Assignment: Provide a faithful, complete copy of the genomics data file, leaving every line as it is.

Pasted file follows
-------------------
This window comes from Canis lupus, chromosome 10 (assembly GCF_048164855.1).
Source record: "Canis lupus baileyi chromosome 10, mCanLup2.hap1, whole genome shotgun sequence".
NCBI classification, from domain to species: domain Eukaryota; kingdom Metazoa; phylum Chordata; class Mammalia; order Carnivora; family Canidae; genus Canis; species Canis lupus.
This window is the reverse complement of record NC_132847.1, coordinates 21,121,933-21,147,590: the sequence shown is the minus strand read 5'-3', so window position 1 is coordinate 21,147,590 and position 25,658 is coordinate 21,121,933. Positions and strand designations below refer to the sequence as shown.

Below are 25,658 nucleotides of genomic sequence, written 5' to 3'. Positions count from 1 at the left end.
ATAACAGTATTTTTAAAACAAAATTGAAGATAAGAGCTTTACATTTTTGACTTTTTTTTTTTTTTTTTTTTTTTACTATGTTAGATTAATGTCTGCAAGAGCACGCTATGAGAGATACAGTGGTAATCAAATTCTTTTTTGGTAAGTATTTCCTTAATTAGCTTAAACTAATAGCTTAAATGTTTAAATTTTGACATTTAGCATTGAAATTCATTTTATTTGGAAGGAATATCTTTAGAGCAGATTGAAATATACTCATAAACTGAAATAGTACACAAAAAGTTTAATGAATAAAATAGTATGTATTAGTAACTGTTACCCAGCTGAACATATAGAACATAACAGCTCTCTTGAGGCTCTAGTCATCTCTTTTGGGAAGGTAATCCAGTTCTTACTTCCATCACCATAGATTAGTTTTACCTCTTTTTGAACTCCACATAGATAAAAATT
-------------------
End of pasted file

This window comes from Canis lupus, chromosome 10 (assembly GCF_048164855.1).
Source record: "Canis lupus baileyi chromosome 10, mCanLup2.hap1, whole genome shotgun sequence".
NCBI classification, from domain to species: domain Eukaryota; kingdom Metazoa; phylum Chordata; class Mammalia; order Carnivora; family Canidae; genus Canis; species Canis lupus.
This window is the reverse complement of record NC_132847.1, coordinates 21,121,933-21,147,590: the sequence shown is the minus strand read 5'-3', so window position 1 is coordinate 21,147,590 and position 25,658 is coordinate 21,121,933. Positions and strand designations below refer to the sequence as shown.

Below are 25,658 nucleotides of genomic sequence, written 5' to 3'. Positions count from 1 at the left end.
ATAACAGTATTTTTAAAACAAAATTGAAGATAAGAGCTTTACATTTTTGACTTTTTTTTTTTTTTTTTTTTTTTACTATGTTAGATTAATGTCTGCAAGAGCACGCTATGAGAGATACAGTGGTAATCAAATTCTTTTTTGGTAAGTATTTCCTTAATTAGCTTAAACTAATAGCTTAAATGTTTAAATTTTGACATTTAGCATTGAAATTCATTTTATTTGGAAGGAATATCTTTAGAGCAGATTGAAATATACTCATAAACTGAAATAGTACACAAAAAGTTTAATGAATAAAATAGTATGTATTAGTAACTGTTACCCAGCTGAACATATAGAACATAACAGCTCTCTTGAGGCTCTAGTCATCTCTTTTGGGAAGGTAATCCAGTTCTTACTTCCATCACCATAGATTAGTTTTACCTCTTTTTGAACTCCACATAGATAAAAATT